Wetenschap - 8 maart 2016

OK to set limits to blood safety

Rob Ramaker

It is not unethical for blood banks to set limits to the costs for safe donor blood, say Marcel Verweij and Koen Kramer of the Philosophy group in the Journal of Medical Ethics.

In 2012, there was a controversy about the expensive drugs used to treat Pompe disease and Fabry disease. A plan to stop reimbursing the costs foundered but the debate continued. Some experts say that an extra year of life in good health (QALY) should cost no more than 80,000 euros. However, that is not yet a generally accepted standard.

Until now, the price of safe donor blood has never been at issue, says Hans Zaaijer, professor of Blood-Transmitted Infections at the University of Amsterdam. This is surprising because the blood bank Sanquin already performs tests that are much more expensive than 80,000 euros per QALY. For instance, all donor blood is screened twice for viruses: once using a cheap test and once with a more expensive and more sensitive test. The additional infections found by the expensive test are so few that the costs amount to millions of euros per QALY. Zaaijer: ‘In fact, the HIV test has never detected an infection that the cheap test hadn’t found.’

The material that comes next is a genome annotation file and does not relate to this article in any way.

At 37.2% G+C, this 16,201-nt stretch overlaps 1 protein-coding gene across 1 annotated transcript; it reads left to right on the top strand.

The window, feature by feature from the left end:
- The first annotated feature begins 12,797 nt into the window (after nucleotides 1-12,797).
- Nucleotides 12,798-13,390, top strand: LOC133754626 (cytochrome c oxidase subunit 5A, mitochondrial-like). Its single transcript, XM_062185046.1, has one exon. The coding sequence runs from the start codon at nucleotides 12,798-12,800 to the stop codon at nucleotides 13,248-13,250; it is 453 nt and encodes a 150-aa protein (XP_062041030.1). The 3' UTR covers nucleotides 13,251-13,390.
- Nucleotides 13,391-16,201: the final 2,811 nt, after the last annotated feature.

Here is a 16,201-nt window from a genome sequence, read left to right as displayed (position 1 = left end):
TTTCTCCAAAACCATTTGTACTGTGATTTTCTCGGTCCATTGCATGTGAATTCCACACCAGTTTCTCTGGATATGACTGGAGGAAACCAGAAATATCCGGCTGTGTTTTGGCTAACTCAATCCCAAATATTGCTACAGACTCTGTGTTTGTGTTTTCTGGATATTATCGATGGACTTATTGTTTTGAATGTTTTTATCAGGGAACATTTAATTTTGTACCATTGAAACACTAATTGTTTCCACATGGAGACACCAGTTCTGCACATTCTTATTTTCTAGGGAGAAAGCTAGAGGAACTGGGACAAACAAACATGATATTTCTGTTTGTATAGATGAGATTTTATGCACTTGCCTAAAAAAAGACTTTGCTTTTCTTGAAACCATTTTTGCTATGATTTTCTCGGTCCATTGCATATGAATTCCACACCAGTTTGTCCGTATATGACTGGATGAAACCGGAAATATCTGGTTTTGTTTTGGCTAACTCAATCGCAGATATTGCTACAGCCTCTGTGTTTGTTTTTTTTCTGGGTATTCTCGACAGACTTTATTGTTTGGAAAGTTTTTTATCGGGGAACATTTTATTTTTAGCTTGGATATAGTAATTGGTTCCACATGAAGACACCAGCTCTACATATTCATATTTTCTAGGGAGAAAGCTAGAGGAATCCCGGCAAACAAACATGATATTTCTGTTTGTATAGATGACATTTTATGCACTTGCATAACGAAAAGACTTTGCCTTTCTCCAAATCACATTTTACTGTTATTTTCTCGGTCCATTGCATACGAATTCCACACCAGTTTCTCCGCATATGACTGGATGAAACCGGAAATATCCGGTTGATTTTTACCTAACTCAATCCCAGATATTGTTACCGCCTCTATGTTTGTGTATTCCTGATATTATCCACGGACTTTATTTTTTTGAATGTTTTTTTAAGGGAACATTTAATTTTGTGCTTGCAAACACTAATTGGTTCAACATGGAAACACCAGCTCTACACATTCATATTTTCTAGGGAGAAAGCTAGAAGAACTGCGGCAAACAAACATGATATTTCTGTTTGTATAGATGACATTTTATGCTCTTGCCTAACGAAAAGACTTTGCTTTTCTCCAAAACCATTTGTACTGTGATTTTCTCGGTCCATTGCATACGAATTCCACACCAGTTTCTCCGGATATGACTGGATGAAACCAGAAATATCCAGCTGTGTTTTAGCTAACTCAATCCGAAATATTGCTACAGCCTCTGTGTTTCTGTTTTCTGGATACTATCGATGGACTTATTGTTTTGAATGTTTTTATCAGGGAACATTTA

Verweij and Kramer looked for ethical arguments for the idea that blood safety deserves more resources than other forms of healthcare. But none of the arguments were convincing. For instance, the philosophers do not see a blood transfusion as a ‘risk imposed’ on patients; it is a medical intervention like any other, with a proportionate risk. There are also no identifiable individuals needing rescue who will profit from safer blood, a moral argument for spending more resources.

In addition, say Verweij and Kramer, the money that is saved can do much more good elsewhere. There are huge opportunity costs from high healthcare expenses that deliver few results. ‘It is not about money versus ethics,’ says Verweij. ‘A cost-benefit analysis is also ethics.’

Incidentally, Verweij does not think it is up to philosophers to make the decision. ‘Blood has a special significance,’ says Verweij. ‘If society wants blood to be as safe as possible whatever the cost, it may be irrational but it is still legitimate from a democratic perspective.’